The Johnson County Public Health Department in eastern Iowa has COVID-19 information available in about a half dozen languages. But Samuel Jarvis, who works for the department, said getting this translated information out during the pandemic can be really hard. “Because the information changes quickly. And really, it’s just — it has to be at a faster pace,” said Jarvis.
ByNatalie Krebs / Iowa Public Radio and Side Effects Public Media |
Like many states, Iowa is now weeks into distributing the coronavirus vaccine to residents who are 65 or older. With vaccine demand still far outstripping supply, many Iowans are struggling to get an appointment and are frustrated. But some worry the state’s most vulnerable residents are also at risk for getting left behind.
Chuck Betts is 74 and lives in eastern Iowa. He says getting an appointment to get vaccinated was anything but easy. He started by calling 2-1-1.
Gov. Kim Reynolds’ message for Iowans has been consistent since the coronavirus pandemic arrived a year ago:
Yes, wearing masks is important, the governor has made clear, but government should leave it to people to do right thing. Reynolds has been under intense pressure, both for and against facial masks. Advocates for a mask mandate have said she could save countless lives and slow the spread of disease if she required masks to be worn whenever people are in public places or large groups. But government should not dictate people’s behavior, Reynolds insists. Randy Evans
Randy Evans is the executive director of the Iowa Freedom of Information Council.
ByIowaWatch database of U.S. HHS data compiled by Lyle Muller |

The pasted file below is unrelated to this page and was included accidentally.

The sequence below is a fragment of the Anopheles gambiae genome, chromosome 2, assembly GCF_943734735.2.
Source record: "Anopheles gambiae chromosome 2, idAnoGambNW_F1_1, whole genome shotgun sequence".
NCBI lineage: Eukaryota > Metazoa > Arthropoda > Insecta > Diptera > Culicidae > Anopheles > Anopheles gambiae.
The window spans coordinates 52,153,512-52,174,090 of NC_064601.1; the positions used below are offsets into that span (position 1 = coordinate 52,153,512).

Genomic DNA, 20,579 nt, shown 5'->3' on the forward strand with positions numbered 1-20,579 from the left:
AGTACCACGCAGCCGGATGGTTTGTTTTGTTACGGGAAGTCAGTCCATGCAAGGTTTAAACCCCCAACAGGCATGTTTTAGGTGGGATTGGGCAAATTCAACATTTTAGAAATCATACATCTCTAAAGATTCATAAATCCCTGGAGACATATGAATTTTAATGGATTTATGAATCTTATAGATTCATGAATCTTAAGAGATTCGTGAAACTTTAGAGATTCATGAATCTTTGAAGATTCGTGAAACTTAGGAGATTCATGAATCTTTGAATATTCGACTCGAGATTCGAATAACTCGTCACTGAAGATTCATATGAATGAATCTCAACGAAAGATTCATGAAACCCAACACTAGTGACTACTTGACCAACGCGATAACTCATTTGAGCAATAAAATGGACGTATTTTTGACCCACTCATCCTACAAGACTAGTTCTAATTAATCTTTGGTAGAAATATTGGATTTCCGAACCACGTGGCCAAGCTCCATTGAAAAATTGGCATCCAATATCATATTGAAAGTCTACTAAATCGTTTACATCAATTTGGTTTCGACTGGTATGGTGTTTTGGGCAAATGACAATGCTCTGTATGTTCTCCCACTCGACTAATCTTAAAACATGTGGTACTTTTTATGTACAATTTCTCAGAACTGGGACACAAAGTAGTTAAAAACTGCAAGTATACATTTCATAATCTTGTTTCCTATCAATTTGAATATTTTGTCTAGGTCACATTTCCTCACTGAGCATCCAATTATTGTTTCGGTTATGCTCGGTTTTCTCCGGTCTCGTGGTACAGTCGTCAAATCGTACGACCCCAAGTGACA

Relief payments distributed by the U.S. Department of Health and Human Services through the Health Resources and Services Administration have gone to the following Iowa health care providers, as of Feb. 10, 2021. The funds come via the CARES Act and the Paycheck Protection Program and Health Care Enhancement Act during the COVID-19 pandemic in 2020. These data show updates from previous databases IowaWatch has published. This database shows all health care provider distributions in Iowa.
ByNatalie Krebs / Iowa Public Radio and Side Effects Public Media |
Across the Midwest, the rollout of COVID vaccines has been spotty. Lots of people are having a trouble with online signups. And vaccine demand far exceeds supply. That’s made the process challenging, especially in rural areas. For years, the Girls State Training School in central Iowa has sat mostly empty.
Jewell, Iowa – At 3:20 p.m. on a Monday, a voice booms through the public address speakers at South Hamilton School. “Everybody mask up.” A reminder of how much changed this school year. The South Hamilton district — 700 pre-K through 12th-grade students from the rural towns of Ellsworth, Randall, Stanhope and Jewell in the center of Iowa — tackled challenges facing other rural schools since COVID-19 came to Iowa in March and shut down schools.
“You can’t handle the ‘what ifs,’ because there are too many of them,” said longtime activities director Todd Coy. This piece is part of a collaborative reporting project that includes the Institute for Nonprofit News, Charlottesville Tomorrow, El Paso Matters, IowaWatch, The Nevada Independent, New Mexico in Depth, Underscore News/Pamplin Media Group and Wisconsin Watch/The Badger Project. The collaboration was made possible by a grant from the Walton Family Foundation.